Pensioner killed as explosion triggers fatal ambulance fire
Three investigations under way after blast outside A&E Paramedic in hospital after being flung across tarmac
An elderly man was killed after the ambulance he was in burst into flames following an explosion outside a busy emergency department.
A multi-agency investigation involving An Garda Síochána, the Health Safety Authority (HSA) and the HSE has also been launched after what the HSE's director general Tony O'Brien described as "dark day for the health services".
The tragic incident occurred shortly after 1.30pm yesterday at Naas General Hospital, Co Kildare, as the ambulance arrived at the emergency department (ED).
Paramedics David Finnegan, who is aged in his 40s, and Stephen Lloyd, aged in his late 30s, were in the vehicle preparing to move the patient into the ED.
However, as elderly patient Christopher Byrne was being tended to, an explosion occurred. The force of the explosion was so severe that Stephen Lloyd was thrown across the tarmac, having left the driver's seat to open the side door.
Three separate investigations are now under way after the shocking incident.
Two Naas-based paramedics who witnessed the incident ran towards the burning ambulance and pulled David Finnegan, who was on fire, from the vehicle. However, there was nothing that could be done for Mr Byrne.
Mr Lloyd was treated for burns but was discharged yesterday evening, while Mr Finnegan was transferred to St James's Hospital in Dublin as a matter of precaution. He is expected to make a full recovery.
Tony O'Brien expressed his sympathies to the deceased man's family, who he had spoken with at Naas General Hospital following the tragic incident.
Four units from the Kildare Fire Service stations in Naas and Newbridge were called to the scene. The emergency call was received at 1.33pm and the first unit arrived at 1.37pm.
It is believed that an oxygen tank caused the explosion, and the HSE has said that checks will be put in place immediately.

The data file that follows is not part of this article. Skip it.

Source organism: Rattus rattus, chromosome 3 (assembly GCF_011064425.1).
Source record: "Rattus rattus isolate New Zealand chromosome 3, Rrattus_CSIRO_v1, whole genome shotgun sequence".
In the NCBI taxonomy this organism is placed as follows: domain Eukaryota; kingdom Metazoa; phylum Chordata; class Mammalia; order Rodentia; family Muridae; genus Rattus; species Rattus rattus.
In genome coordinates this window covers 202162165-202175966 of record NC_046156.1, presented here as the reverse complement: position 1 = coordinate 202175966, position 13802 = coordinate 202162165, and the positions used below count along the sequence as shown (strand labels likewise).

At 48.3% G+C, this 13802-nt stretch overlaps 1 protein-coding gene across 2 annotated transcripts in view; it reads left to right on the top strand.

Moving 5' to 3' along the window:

"There is going to be an investigation under way, as is normal practice by An Garda Síochána and the Health Safety Authority, as well as the HSE, but it does appear the fire started towards the rear of the ambulance," Mr O'Brien said.
"It does not appear to be related to the engine and currently, without prejudicing that outcome, we are currently focusing our concerns on the possibility, and I stress possibility, that this was oxygen-related."
He said they are confident of a "full recovery" for the ambulance driver who was hospitalised with burns.
"Two members of the ambulance service staff were injured while attempting to save the patient," he continued.
"One of those has been discharged from hospital recently and the second staff member has been transferred to St James's Hospital in Dublin where he is receiving care.
"We are confident of a full recovery but he will remain in hospital overnight as a precaution.
"I'm sorry to have to tell you that the patient's death was a direct consequence of the fire. If the fire had not occurred, he would have not died. We express our sympathies with the family."
Mr O'Brien also said that the staff did everything they could. "In addition, a series of checks are going to be carried out on all National Ambulance Service (NAS) equipment and that has already been organised. This is clearly a very serious incident and I wouldn't want to downplay it in any way."
Paramedic representatives last night called for an immediate examination of the ambulance fleet after the fatal fire.
Health Minister Simon Harris said: "Like all of us, I was numb when I heard about this terrible tragedy.
"I visited the hospital this evening to extend my sympathies to the family on the death of their loved one.
"I also wanted to support the incredible efforts of the staff in Naas General Hospital on what was an extremely difficult and upsetting day and to convey my hope of a full recovery to the injured paramedic staff."
Union bosses at Siptu offered condolences after the patient's death and said a number of other similar vehicles have been destroyed in fires, three of them in 2008 and 2009, and another in 2014.
Fianna Fáil TD James Lawless, who visited the hospital, said the paramedics and the staff should be commended for their response to the tragic accident in what was an "unprecedented situation".
"David is a very decent man, he is very involved in the campaign for Naas Community National School.
"He is well liked by his colleagues," he said.